Hey kids, or anybody who has started reading comics in the last few years? Are you interested in the history of mini comics, why they’re such a source of passion for so many people? Well, maybe not in numbers, but in level of interest and dedication in following certain artists? Your answer is this volume. If you have no interest in the history, away with you! This one can be for the old timers. This is a collection of the best of the “Not My Small Diary” anthology, and if you read small press comics in the 90’s and 00’s, you will recognize plenty of these names. In fact, good luck not getting lost in a Google hole or trying to figure out what so many of these people are up to these days. Notable names include (but are not limited to) Jeff Zenick, Dan Zettwoch, Patrick Dean, Raina Telgemeier, Jesse Reklaw, Carrie McNinch, Sam Spina, Roberta Gregory, Kurt Wolfgang… you know what, there are just too damned many names, and they’re all in the tags, so check that part out. If any of those names made you say “hey, I wonder what they’re up to these days” then this book is for you. These are mostly snippets of stories, but they’re all complete by themselves. Sometimes the stories follow a theme, like notable dates or moments in their lives, but really they’re all over the place. If it seems like I’m avoiding getting into specifics, that is entirely the case. If you were around for all these artists when they first started, you’re going to get lost in this instantly. If not, this is an excellent way for you to figure out what the big deal was about these people all along. I guess it’s possible that it’s the nostalgia talking and that people might not connect to these stories now, but screw that. These are tales of human weakness (and occasionally triumph), and those stories are universal and timeless. Most of the original issues of this series are out of print, so this is your best option all around. The book itself is $7.50 if you see Delaine at a convention, but if not $10 should be enough to cover the shipping, and I really can’t recommend this enough. It’s rare for any anthology not to have a weak story or two, but these are all golden.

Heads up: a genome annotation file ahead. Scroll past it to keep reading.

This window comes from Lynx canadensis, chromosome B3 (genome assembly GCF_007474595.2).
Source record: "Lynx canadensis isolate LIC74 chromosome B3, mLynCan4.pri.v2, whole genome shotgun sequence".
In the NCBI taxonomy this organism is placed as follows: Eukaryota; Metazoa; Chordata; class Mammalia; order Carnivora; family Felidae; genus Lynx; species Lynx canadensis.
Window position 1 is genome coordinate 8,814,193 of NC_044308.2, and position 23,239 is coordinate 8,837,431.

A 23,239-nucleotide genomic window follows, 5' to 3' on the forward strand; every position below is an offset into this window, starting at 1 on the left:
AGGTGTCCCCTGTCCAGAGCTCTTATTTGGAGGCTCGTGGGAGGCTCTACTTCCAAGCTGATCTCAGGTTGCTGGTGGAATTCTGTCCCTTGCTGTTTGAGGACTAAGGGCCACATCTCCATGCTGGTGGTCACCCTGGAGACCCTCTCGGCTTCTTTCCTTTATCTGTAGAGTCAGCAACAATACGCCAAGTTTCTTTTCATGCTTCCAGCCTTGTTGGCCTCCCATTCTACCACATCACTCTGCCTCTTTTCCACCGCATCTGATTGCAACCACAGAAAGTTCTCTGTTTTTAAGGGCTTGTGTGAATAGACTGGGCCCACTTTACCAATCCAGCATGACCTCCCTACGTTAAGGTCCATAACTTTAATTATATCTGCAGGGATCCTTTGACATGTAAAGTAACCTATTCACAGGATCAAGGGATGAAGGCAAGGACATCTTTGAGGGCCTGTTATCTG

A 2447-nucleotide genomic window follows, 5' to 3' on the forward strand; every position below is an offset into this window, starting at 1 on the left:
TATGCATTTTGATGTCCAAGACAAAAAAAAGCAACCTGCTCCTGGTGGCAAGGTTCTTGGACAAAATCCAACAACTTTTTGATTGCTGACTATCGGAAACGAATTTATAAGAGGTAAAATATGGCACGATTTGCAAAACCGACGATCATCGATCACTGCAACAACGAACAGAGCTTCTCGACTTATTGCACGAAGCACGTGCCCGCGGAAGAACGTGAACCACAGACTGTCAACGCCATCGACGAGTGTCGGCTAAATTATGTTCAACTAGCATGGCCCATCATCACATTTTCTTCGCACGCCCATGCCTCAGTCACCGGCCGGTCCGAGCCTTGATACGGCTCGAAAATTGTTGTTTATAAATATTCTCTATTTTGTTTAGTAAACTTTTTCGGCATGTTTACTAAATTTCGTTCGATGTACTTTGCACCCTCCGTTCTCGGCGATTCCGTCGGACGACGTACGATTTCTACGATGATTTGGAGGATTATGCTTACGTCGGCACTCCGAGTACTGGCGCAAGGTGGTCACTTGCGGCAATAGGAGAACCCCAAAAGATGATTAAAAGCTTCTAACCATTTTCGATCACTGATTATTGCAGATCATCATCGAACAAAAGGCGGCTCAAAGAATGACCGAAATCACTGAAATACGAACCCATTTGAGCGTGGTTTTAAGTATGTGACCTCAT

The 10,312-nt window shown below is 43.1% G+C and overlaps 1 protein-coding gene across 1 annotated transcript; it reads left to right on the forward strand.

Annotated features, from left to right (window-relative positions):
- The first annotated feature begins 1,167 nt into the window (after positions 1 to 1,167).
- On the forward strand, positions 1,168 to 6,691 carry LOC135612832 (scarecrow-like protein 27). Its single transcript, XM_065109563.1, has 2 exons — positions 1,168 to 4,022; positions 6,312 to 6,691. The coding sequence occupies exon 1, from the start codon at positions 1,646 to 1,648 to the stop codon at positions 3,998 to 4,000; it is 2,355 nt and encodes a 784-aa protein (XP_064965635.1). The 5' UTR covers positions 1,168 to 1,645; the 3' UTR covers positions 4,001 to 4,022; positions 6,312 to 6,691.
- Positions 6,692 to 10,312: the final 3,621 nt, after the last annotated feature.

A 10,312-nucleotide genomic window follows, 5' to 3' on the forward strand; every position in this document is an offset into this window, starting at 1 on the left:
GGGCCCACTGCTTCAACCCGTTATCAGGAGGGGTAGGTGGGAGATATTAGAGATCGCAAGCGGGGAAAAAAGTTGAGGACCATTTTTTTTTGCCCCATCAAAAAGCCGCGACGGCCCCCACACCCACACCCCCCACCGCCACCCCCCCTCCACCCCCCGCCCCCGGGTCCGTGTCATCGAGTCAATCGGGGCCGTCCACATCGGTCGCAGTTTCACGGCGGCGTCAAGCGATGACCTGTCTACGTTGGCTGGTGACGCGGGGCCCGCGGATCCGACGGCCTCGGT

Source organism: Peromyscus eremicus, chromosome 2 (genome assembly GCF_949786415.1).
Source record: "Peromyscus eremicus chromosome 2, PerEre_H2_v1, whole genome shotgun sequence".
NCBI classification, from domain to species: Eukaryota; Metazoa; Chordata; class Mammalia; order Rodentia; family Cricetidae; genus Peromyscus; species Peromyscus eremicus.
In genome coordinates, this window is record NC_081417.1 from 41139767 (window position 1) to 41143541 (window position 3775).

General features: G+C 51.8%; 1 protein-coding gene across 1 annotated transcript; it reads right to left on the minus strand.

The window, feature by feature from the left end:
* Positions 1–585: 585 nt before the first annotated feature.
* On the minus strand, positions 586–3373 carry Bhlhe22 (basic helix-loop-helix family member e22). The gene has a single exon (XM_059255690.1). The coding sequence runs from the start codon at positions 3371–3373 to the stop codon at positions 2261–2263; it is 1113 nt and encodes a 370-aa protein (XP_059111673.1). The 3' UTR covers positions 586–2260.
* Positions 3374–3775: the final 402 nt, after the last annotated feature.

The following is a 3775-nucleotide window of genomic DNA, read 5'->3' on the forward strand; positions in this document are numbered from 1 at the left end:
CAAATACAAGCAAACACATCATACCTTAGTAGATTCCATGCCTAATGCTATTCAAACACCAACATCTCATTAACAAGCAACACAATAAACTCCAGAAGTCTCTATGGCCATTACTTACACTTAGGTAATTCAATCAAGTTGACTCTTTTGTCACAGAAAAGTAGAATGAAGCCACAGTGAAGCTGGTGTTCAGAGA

Trubble Club #1